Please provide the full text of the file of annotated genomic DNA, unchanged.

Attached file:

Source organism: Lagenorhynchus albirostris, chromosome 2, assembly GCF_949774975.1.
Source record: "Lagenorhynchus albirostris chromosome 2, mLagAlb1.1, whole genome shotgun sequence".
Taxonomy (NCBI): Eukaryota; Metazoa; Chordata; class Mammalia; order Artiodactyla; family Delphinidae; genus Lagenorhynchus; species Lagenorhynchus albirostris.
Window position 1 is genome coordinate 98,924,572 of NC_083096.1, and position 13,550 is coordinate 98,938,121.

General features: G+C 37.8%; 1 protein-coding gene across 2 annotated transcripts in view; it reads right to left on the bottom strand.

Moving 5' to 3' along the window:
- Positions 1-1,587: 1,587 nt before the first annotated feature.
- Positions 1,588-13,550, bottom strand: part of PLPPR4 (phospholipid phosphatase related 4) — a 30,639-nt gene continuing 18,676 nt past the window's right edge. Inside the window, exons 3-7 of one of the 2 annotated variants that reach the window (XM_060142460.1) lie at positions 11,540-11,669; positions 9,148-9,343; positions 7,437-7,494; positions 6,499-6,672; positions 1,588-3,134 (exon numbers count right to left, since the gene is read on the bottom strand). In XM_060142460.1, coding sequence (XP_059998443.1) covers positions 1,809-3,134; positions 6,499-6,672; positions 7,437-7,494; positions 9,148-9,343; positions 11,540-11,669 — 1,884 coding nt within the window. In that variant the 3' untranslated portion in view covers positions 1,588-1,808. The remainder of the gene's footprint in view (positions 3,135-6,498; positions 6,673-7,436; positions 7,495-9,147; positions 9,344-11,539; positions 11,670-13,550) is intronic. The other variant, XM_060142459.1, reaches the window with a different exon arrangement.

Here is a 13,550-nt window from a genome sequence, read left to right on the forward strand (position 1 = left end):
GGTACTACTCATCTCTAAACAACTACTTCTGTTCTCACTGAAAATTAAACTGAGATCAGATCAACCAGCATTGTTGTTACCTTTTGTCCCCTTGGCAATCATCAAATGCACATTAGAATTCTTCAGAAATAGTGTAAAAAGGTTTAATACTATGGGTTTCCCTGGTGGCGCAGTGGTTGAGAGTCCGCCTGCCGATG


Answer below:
Source organism: Lagenorhynchus albirostris, chromosome 2, assembly GCF_949774975.1.
Source record: "Lagenorhynchus albirostris chromosome 2, mLagAlb1.1, whole genome shotgun sequence".
Taxonomy (NCBI): Eukaryota; Metazoa; Chordata; class Mammalia; order Artiodactyla; family Delphinidae; genus Lagenorhynchus; species Lagenorhynchus albirostris.
Window position 1 is genome coordinate 98,924,572 of NC_083096.1, and position 13,550 is coordinate 98,938,121.

General features: G+C 37.8%; 1 protein-coding gene across 2 annotated transcripts in view; it reads right to left on the bottom strand.

Moving 5' to 3' along the window:
- Positions 1-1,587: 1,587 nt before the first annotated feature.
- Positions 1,588-13,550, bottom strand: part of PLPPR4 (phospholipid phosphatase related 4) — a 30,639-nt gene continuing 18,676 nt past the window's right edge. Inside the window, exons 3-7 of one of the 2 annotated variants that reach the window (XM_060142460.1) lie at positions 11,540-11,669; positions 9,148-9,343; positions 7,437-7,494; positions 6,499-6,672; positions 1,588-3,134 (exon numbers count right to left, since the gene is read on the bottom strand). In XM_060142460.1, coding sequence (XP_059998443.1) covers positions 1,809-3,134; positions 6,499-6,672; positions 7,437-7,494; positions 9,148-9,343; positions 11,540-11,669 — 1,884 coding nt within the window. In that variant the 3' untranslated portion in view covers positions 1,588-1,808. The remainder of the gene's footprint in view (positions 3,135-6,498; positions 6,673-7,436; positions 7,495-9,147; positions 9,344-11,539; positions 11,670-13,550) is intronic. The other variant, XM_060142459.1, reaches the window with a different exon arrangement.

Here is a 13,550-nt window from a genome sequence, read left to right on the forward strand (position 1 = left end):
GGTACTACTCATCTCTAAACAACTACTTCTGTTCTCACTGAAAATTAAACTGAGATCAGATCAACCAGCATTGTTGTTACCTTTTGTCCCCTTGGCAATCATCAAATGCACATTAGAATTCTTCAGAAATAGTGTAAAAAGGTTTAATACTATGGGTTTCCCTGGTGGCGCAGTGGTTGAGAGTCCGCCTGCCGATG